Dating by Profession: Retailers Don't Say No; Students Can't Get a Date

Retailers Don't Say No; Students Can't Get a Date

Dating by Profession: Retailers Don't Say No; Students Can't Get a Date

Are you a lawyer who's married to a computer programmer? Chances are you might not have even dated if you first met online.

In a recent study of its users database, The Grade, a popular mobile dating app, analyzed users' matches and found out that a person's occupation plays a key role in determining who they will and will not date. What's most interesting is that hardly anyone likes the idea of dating within their own job field, with the exception of artists, doctors, and teachers.

So if you're a lawyer, which professions are you more likely to match with?

According to The Grade, out of all of the user profiles that lawyers like, someone working retail is more likely to like them back. This could be for any number of reasons. Retail workers may be drawn to lawyers because of their knowledge of the law in relation to workers' rights, or simply because they've read one too many John Grisham novels.

However, when it comes to someone else liking a lawyer first, the results are inconclusive. This either mean that lawyers don't respond to people who like them unless the lawyers liked them first, that they have no real occupational preference, or that they're too picky for their own good.

As for a computer programmer, the best chance for a match is with a babysitter or a nanny. Similarly, as with lawyers, programmers are least likely to match with others who like them first. The worst chance for a match for programmers is with students, while for lawyers, it's programmers.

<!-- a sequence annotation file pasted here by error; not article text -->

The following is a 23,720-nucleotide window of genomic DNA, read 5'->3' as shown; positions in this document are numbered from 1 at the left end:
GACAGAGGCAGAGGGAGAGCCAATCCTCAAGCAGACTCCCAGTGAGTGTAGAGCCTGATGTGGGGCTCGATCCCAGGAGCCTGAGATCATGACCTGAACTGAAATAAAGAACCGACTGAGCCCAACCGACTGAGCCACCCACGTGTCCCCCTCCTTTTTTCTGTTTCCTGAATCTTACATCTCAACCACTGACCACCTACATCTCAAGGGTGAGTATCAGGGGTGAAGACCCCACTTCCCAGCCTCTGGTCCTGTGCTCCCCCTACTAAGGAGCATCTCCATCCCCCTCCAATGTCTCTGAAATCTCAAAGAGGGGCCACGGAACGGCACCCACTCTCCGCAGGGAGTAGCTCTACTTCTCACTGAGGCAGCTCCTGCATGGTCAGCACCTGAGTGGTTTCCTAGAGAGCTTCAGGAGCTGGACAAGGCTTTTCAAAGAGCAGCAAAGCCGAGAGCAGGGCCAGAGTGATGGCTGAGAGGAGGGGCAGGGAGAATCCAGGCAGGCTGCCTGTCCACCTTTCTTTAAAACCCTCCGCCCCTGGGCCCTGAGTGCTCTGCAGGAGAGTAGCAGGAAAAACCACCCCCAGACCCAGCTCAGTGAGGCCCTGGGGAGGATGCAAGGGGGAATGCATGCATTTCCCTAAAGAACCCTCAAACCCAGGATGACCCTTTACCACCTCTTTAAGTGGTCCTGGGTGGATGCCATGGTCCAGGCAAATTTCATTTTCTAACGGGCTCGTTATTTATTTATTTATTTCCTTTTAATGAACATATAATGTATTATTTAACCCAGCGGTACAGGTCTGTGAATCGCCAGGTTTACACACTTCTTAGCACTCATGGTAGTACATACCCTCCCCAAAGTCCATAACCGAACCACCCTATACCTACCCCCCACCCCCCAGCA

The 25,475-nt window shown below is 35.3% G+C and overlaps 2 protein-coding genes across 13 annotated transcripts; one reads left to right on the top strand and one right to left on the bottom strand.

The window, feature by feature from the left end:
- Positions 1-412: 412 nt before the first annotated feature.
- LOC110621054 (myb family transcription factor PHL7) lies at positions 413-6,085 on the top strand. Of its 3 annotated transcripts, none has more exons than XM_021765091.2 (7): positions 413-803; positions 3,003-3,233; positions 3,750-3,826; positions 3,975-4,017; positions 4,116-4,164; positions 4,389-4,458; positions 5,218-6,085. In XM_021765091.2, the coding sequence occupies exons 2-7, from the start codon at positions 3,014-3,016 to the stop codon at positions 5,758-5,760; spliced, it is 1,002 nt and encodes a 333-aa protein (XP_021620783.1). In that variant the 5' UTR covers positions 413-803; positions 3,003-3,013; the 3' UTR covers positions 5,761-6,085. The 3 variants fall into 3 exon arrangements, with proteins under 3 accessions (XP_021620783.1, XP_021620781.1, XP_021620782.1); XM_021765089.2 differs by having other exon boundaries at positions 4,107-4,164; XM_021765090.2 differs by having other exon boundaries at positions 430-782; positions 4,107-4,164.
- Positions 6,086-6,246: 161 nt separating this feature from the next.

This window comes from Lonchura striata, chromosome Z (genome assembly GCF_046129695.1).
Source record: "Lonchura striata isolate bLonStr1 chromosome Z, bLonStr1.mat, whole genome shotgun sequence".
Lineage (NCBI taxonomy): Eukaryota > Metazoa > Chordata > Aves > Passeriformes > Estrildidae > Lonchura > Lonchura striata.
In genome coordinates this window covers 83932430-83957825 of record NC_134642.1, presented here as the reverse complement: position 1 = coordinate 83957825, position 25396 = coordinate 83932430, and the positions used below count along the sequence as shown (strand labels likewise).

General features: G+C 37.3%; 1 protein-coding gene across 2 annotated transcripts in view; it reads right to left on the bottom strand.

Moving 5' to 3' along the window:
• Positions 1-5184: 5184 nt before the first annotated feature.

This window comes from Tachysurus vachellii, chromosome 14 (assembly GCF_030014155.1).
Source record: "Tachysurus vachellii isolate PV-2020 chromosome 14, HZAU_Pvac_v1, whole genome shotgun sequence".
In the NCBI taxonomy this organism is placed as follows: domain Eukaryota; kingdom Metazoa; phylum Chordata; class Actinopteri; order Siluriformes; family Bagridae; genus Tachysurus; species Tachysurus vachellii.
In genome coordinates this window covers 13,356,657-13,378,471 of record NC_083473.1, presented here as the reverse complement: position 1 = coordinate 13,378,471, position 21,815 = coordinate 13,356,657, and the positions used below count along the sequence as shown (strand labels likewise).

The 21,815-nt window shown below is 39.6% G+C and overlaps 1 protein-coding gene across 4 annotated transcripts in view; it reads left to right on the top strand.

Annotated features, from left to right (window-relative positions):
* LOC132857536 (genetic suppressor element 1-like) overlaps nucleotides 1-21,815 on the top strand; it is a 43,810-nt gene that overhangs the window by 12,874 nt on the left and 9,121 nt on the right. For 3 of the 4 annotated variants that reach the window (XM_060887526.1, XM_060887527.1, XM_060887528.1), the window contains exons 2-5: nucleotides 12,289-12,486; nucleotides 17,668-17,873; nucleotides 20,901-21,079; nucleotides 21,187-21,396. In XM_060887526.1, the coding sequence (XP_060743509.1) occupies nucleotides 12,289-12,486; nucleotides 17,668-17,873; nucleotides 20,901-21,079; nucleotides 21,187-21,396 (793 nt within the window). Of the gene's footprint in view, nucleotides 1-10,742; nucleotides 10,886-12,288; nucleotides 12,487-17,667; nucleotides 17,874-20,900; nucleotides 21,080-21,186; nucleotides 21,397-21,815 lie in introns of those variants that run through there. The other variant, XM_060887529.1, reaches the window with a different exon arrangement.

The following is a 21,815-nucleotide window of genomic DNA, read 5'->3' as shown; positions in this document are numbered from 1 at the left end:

Other interesting facts from The Grant's analysis:

  • Those who work in finance or accounting match with those in retail more often than any other occupations.
  • Firefighters have an extremely high "like" ratio, with artists and musicians liking them more than other occupations.
  • While doctors are more likely to match with other doctors, nurses are the next best thing.
  • Those working in retail jobs discriminate less based on a potential mate's occupation, while artists come in second.
  • Actors and dancers hate entrepreneurs, and vice versa.

Still, this should all be taken with a grain of salt, since most daters have no idea what they want in a potential mate, even if they think otherwise. This is especially true for online dating, where the sheer number of options are overwhelming. Plus, think about how easy it is to like or pass on somebody based on looks alone, as with Tinder.

To see more on the best and worst chances for a match in online dating, check out The Grade's infographic below, as well as their site to see the top five best and worst matches for each occupation. And for comparison's sake, check out eHarmony's results for their own service a few years ago.

If you want to give The Grade a try, you can download their iOS app for iPad, iPhone, and iPod touch (iOS 7 and higher) for free.

Cover image via Movie 43/Relativity Media

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